"According to modern understanding, even if all matter could be removed from a volume, it would still not be "empty" due to vacuum fluctuations, dark energy, transiting gamma- and cosmic rays, neutrinos, along with other phenomena in quantum physics. In modern particle physics, the vacuum state is considered as the ground state of matter." See: VacuumBold added by me for emphasis.
While covering long distances(cosmic particles) what is examined that differences could have been determined in AMSII Calorimeter devices have been implored to be defined in configuration spaces. See Glast/Fermi. Use of calorimeter devices against the backdrop of LHC.
When cosmic particle meet earth's boundary with space, forward faster then light effects are generated. It is important to me that space be given it proper context in relation too, what is actually being transmitted across distances. Speed of light is medium dependent. So energy depenence value is necessary for those forward measure faster then light measure, exemplified in ICECUBE.
The idea then, that these space fluctuation as vacua are in expression and are sensitive aside what else is also being transmitted across those long distances. This, in relation with cosmic particles that were also created in events.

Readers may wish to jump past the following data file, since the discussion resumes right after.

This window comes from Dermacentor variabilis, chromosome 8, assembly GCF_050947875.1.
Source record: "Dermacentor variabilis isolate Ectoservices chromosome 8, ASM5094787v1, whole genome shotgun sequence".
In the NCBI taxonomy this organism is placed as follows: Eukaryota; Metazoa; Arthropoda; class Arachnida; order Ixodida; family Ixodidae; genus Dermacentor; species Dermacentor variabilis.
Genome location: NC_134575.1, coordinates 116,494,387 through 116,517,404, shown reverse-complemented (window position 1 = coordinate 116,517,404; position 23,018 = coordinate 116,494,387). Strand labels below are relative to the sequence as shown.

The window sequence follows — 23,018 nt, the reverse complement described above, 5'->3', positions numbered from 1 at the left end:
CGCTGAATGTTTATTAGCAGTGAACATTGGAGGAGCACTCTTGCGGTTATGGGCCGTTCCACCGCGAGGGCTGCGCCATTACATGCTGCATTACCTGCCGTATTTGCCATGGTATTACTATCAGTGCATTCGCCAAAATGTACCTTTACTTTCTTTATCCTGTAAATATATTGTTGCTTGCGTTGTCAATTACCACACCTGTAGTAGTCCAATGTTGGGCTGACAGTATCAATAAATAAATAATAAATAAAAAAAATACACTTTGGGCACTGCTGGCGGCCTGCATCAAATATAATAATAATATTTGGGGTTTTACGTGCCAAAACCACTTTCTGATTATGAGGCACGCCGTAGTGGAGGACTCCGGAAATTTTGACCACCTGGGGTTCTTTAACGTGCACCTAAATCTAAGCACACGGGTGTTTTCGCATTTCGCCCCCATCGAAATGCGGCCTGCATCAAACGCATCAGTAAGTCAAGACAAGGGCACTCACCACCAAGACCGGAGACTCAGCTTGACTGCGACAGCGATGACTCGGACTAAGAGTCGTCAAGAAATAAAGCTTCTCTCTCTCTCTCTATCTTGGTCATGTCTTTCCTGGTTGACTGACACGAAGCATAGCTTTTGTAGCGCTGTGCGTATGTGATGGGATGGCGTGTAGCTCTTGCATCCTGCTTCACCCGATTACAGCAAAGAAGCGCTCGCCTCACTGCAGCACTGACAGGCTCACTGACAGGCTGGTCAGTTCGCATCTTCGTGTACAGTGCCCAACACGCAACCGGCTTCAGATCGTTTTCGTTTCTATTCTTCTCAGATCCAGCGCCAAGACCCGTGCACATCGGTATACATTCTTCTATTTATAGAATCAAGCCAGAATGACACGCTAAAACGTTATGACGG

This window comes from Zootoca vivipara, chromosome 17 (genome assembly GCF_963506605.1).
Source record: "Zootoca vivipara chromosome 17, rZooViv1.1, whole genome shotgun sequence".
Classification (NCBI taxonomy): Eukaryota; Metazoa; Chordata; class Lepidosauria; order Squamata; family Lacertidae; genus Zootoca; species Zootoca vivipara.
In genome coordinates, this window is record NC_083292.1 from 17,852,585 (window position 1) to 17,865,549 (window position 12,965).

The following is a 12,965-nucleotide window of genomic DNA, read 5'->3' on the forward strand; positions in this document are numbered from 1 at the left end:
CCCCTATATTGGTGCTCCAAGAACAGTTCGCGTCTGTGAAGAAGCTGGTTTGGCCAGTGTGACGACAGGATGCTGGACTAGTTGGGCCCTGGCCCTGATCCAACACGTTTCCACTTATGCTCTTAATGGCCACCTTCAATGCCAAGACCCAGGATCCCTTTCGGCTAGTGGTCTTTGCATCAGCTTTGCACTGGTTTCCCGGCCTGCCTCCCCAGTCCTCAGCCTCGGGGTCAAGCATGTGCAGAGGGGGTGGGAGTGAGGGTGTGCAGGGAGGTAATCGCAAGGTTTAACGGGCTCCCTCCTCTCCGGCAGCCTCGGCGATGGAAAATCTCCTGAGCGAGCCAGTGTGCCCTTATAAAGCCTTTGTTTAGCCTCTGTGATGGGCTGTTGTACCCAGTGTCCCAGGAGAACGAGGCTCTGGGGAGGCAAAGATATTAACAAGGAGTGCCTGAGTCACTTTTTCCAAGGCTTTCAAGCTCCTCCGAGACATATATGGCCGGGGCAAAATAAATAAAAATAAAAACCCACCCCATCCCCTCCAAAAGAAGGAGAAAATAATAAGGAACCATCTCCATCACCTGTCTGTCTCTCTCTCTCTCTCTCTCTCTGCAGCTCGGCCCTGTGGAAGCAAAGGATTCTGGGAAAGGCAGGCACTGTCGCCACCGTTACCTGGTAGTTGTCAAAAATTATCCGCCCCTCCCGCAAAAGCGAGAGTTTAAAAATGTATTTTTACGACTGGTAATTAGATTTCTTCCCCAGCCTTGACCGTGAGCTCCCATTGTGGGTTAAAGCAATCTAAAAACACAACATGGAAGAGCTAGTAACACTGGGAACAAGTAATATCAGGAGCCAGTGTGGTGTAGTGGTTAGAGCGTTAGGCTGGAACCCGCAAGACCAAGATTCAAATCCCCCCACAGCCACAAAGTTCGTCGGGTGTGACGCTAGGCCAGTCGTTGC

The most important thing is to be motivated by your own intellectual curiosity.KIP THORNE
Dr. Kip Thorne, Caltech 01-Relativity-The First 20th Century Revolution
In my mind Kip Thorne's determinations as to the length of measure and value of LiGO arms, also seen as beam of light very sensitive to those vacuum fluctuations.
Nearly a century after Einstein first predicted the existence of gravitational waves, a global network of Earth-based gravitational wave observatories1–4 is seeking to directly detect this faint radiation using precision laser interferometry. Photon shot noise, due to the quantum nature of light, imposes a fundamental limit on the attometre-level sensitivity of the kilometre-scale Michelson interferometers deployed for this task. Here, we inject squeezed states to improve the performance of one of the detectors of the Laser Interferometer Gravitational-Wave Observatory (LIGO) beyond the quantum noise limit, most notably in the frequency region down to 150 Hz, critically important for several astrophysical sources, with no deterioration of performance observed at any frequency. With the injection of squeezed states, this LIGO detector demonstrated the best broadband sensitivity to gravitational waves ever achieved, with important implications for observing the gravitational-wave Universe with unprecedented sensitivity. A fundamental limit to the sensitivitySee: Enhanced sensitivity of the LIGO gravitational wave detector by using squeezed states of lightPUBLISHED ONLINE: 21 JULY 2013 | DOI: 10.1038/NPHOTON.2013.177